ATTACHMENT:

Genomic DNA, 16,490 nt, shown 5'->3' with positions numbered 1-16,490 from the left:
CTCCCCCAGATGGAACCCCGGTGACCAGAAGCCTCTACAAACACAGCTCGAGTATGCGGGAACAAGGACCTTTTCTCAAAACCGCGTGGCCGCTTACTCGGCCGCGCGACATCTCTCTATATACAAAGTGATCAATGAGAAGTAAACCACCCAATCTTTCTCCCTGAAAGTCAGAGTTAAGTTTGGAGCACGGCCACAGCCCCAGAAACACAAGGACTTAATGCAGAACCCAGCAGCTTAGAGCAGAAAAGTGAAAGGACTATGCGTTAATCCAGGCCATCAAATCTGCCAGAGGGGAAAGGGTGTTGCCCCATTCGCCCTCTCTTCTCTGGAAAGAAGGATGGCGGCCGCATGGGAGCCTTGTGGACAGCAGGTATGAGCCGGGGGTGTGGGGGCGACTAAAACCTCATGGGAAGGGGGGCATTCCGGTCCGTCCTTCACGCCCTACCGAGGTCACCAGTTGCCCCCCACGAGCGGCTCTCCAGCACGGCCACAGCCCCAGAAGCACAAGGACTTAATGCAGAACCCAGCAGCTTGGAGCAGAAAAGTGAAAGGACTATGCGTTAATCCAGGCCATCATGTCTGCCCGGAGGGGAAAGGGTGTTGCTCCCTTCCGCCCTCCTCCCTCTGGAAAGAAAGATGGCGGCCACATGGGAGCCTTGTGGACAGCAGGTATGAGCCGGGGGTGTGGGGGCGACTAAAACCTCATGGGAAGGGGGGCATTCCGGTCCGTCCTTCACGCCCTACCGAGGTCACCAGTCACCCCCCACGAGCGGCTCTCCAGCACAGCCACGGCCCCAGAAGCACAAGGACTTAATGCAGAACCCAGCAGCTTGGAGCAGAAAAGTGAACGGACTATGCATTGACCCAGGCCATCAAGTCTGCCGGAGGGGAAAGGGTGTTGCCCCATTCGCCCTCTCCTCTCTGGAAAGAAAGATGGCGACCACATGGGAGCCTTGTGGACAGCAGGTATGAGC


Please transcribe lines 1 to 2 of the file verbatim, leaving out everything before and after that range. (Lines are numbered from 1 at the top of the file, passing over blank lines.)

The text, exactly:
Genomic DNA, 16,490 nt, shown 5'->3' with positions numbered 1-16,490 from the left:
CTCCCCCAGATGGAACCCCGGTGACCAGAAGCCTCTACAAACACAGCTCGAGTATGCGGGAACAAGGACCTTTTCTCAAAACCGCGTGGCCGCTTACTCGGCCGCGCGACATCTCTCTATATACAAAGTGATCAATGAGAAGTAAACCACCCAATCTTTCTCCCTGAAAGTCAGAGTTAAGTTTGGAGCACGGCCACAGCCCCAGAAACACAAGGACTTAATGCAGAACCCAGCAGCTTAGAGCAGAAAAGTGAAAGGACTATGCGTTAATCCAGGCCATCAAATCTGCCAGAGGGGAAAGGGTGTTGCCCCATTCGCCCTCTCTTCTCTGGAAAGAAGGATGGCGGCCGCATGGGAGCCTTGTGGACAGCAGGTATGAGCCGGGGGTGTGGGGGCGACTAAAACCTCATGGGAAGGGGGGCATTCCGGTCCGTCCTTCACGCCCTACCGAGGTCACCAGTTGCCCCCCACGAGCGGCTCTCCAGCACGGCCACAGCCCCAGAAGCACAAGGACTTAATGCAGAACCCAGCAGCTTGGAGCAGAAAAGTGAAAGGACTATGCGTTAATCCAGGCCATCATGTCTGCCCGGAGGGGAAAGGGTGTTGCTCCCTTCCGCCCTCCTCCCTCTGGAAAGAAAGATGGCGGCCACATGGGAGCCTTGTGGACAGCAGGTATGAGCCGGGGGTGTGGGGGCGACTAAAACCTCATGGGAAGGGGGGCATTCCGGTCCGTCCTTCACGCCCTACCGAGGTCACCAGTCACCCCCCACGAGCGGCTCTCCAGCACAGCCACGGCCCCAGAAGCACAAGGACTTAATGCAGAACCCAGCAGCTTGGAGCAGAAAAGTGAACGGACTATGCATTGACCCAGGCCATCAAGTCTGCCGGAGGGGAAAGGGTGTTGCCCCATTCGCCCTCTCCTCTCTGGAAAGAAAGATGGCGACCACATGGGAGCCTTGTGGACAGCAGGTATGAGC